Assassination market

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An assassination market is a prediction market where any party can place a bet (using anonymous electronic money and pseudonymous remailers) on the date of death of a given individual, and collect a payoff if they "guess" the date accurately. This would incentivise assassination of individuals because the assassin, knowing when the action would take place, could profit by making an accurate bet on the time of the subject's death. Because the payoff is for accurately picking the date rather than performing the action of the assassin, it is substantially more difficult to assign criminal liability for the assassination.[1]


A screenshot from the Tor Assassination Market of Ben Bernanke former chairman of the US Federal Reserve

Early uses of the terms "assassination market" and "market for assassinations" can be found (in both positive and negative lights) in 1994's "The Cyphernomicon"[2] by Timothy C. May, a cypherpunk. The concept and its potential effects are also referred to as assassination politics, a term popularized by Jim Bell in his 1995-96 essay of the same name.[3][4]

In part ten of his essay, Bell posits a market that is largely non-anonymous. He contrasts this version with the one previously described. Carl Johnson's attempt to popularise the concept of assassination politics appeared to rely on the earlier version.[5] There followed an attempt to popularise the second in 2001 that is ongoing today.[6][7] The feasibility of assassination markets as a tactic of radical civil-disobedience has been established.[citation needed]

Technologies like Tor and Bitcoin have enabled online assassination markets as described in parts one to nine of Assassination Politics. The first assassination market that adopted a Jim Bell protocol became available in autumn 2001.[citation needed] It remains a continuous project called APster, which is a name that was used quite often by various cypherpunks.[8]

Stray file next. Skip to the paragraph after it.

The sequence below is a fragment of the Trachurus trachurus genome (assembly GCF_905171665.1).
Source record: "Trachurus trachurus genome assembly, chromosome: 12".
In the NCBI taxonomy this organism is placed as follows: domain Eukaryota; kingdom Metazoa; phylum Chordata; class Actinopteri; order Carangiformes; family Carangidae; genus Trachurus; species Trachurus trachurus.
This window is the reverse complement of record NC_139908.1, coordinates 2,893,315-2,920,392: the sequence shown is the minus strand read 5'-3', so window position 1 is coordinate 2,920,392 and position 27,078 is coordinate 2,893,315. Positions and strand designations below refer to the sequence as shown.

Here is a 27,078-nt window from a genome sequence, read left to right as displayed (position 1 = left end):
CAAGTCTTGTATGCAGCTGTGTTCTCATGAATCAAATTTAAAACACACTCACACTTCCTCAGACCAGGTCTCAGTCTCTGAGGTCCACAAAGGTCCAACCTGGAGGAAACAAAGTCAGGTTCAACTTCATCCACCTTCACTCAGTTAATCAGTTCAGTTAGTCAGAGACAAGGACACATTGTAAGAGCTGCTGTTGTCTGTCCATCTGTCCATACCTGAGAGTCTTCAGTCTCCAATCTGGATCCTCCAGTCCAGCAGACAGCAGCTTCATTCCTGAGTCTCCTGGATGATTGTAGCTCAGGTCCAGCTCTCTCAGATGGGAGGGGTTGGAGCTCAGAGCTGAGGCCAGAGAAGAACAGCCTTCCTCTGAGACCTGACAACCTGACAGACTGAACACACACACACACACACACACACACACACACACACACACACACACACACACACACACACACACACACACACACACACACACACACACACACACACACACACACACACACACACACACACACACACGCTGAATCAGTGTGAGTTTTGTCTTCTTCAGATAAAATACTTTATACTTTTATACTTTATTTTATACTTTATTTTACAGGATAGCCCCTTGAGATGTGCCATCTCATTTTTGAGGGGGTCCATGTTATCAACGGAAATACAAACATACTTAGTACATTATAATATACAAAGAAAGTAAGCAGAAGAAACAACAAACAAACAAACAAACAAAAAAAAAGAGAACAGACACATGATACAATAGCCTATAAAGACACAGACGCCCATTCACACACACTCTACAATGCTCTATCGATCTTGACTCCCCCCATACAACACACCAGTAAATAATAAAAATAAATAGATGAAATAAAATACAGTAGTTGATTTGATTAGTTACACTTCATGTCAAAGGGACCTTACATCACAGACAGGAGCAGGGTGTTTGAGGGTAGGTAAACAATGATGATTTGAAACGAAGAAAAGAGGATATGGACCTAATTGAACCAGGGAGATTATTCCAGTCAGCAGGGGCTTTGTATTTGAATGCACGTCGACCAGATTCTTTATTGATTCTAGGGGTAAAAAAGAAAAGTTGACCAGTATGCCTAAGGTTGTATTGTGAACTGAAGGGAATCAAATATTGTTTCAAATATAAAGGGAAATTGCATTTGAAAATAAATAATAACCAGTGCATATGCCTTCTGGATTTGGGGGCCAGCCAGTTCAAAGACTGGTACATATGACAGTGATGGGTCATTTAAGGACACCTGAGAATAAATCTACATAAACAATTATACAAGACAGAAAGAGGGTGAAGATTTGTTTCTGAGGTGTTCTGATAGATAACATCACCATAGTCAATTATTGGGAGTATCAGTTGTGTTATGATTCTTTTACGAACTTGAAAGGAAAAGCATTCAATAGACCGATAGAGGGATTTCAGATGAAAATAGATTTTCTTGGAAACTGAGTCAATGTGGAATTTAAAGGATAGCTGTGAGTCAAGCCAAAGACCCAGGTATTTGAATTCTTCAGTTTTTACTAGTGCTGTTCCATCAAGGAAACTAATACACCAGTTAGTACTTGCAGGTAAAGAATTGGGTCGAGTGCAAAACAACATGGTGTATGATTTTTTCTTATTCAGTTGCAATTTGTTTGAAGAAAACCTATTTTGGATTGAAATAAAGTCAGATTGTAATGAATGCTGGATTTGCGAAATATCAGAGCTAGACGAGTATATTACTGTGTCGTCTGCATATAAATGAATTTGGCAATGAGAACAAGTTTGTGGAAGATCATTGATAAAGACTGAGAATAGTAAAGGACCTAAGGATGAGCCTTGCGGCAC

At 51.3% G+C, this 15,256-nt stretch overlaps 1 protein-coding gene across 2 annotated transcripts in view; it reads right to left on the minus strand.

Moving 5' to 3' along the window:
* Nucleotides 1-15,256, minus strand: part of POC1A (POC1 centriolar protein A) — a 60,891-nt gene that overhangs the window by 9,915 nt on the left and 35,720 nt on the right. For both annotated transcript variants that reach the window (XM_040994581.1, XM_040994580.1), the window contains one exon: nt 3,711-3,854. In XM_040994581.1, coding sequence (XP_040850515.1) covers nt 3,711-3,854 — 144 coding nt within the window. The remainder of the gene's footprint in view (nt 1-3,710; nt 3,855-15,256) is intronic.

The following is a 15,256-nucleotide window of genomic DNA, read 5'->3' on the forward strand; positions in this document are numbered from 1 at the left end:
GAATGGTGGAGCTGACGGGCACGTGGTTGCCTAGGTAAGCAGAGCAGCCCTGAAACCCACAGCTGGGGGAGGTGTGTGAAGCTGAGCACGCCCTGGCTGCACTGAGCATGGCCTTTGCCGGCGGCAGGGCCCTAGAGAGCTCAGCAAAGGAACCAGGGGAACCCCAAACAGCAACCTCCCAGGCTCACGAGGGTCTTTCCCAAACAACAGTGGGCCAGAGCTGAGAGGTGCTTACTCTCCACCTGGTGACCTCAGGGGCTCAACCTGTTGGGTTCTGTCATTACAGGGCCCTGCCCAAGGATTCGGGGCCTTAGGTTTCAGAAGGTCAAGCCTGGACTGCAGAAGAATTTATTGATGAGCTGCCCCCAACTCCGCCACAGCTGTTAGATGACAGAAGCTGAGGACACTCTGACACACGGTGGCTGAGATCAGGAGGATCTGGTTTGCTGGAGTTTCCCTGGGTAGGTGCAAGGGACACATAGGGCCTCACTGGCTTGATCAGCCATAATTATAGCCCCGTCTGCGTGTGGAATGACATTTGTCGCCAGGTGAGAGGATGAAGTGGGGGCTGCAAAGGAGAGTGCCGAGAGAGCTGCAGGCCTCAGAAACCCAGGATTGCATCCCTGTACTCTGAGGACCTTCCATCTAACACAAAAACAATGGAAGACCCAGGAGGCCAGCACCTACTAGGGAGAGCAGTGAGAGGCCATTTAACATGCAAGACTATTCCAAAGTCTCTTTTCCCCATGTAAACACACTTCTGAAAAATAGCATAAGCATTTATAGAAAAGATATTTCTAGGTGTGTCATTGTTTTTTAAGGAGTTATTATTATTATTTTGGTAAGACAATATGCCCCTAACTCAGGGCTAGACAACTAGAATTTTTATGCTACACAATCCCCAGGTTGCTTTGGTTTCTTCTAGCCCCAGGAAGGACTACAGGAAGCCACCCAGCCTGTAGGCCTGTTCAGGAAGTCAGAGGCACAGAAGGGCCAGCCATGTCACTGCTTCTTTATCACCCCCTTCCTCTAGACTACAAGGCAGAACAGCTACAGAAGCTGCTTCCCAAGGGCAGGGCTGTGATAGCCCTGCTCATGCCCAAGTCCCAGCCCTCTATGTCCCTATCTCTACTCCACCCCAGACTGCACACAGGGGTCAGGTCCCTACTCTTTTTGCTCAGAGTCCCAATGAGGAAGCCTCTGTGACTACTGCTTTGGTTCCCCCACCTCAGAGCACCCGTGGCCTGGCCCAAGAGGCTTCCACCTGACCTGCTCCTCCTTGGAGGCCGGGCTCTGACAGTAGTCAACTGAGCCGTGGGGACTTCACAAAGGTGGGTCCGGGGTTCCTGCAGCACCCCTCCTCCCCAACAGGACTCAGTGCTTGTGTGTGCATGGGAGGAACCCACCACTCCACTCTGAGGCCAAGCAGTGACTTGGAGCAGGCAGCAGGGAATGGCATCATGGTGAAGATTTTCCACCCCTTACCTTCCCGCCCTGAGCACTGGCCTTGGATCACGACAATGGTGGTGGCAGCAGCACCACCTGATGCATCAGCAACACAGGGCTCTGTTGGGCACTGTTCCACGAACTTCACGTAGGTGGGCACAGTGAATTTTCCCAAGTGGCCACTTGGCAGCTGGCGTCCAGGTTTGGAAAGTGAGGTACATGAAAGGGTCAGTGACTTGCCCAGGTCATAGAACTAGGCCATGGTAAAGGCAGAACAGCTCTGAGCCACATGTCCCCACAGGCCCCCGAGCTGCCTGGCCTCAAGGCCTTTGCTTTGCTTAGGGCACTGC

The first prediction market entitled 'Assassination Market' was created by a self-described crypto-anarchist in 2013.[9] Utilising Tor to hide the site's location and Bitcoin based bounties and prediction technology, the site lists bounties on politicians such as Barack Obama and Ben Bernanke.[10]

See also[edit]


  1. ^ Harkin, James (2009). Lost in Cyburbia: How Life on the Net Has Created a Life of Its Own. Knopf Canada. p. 239. ISBN 978-0-307-37398-4. 
  2. ^ May, Timothy C. (1994-09-10). "The Cyphernomicon: Cypherpunks FAQ and More, Version 0.666". pp. Sections 4 & 16. Retrieved February 28, 2011. 
  3. ^ Bell, Jim (1997-04-03). "Assassination Politics" (PDF). Infowar. Archived (PDF) from the original on 27 January 2011. Retrieved February 28, 2011. 
  4. ^ McCullagh, Declan (2000-04-14). "Crypto-Convict Won't Recant". Wired News. Retrieved January 14, 2008. 
  5. ^ Broiles, Greg (1999-08-27). "CJ files". Retrieved August 22, 2014. 
  6. ^ McCullagh, Declan (2001-05-15). "Online Cincy Cop Threats Probed". Wired News. Retrieved August 22, 2014. 
  7. ^ Hettinga, R. A. (2003-07-07). "Online threats target Denver investigators". Retrieved August 22, 2014. 
  8. ^ "VENONA Cypherpunks Archives". 1993–2000. Retrieved August 22, 2014. 
  9. ^ Greenberg, Andy (2013-11-18). "Meet the 'Assassination Market' creator who's crowdfunding murder with Bitcoins". Forbes. Retrieved November 19, 2013. 
  10. ^ Bartlett, Jamie (22 July 2015). "Inside the Digital Underworld". Retrieved 22 July 2015. 

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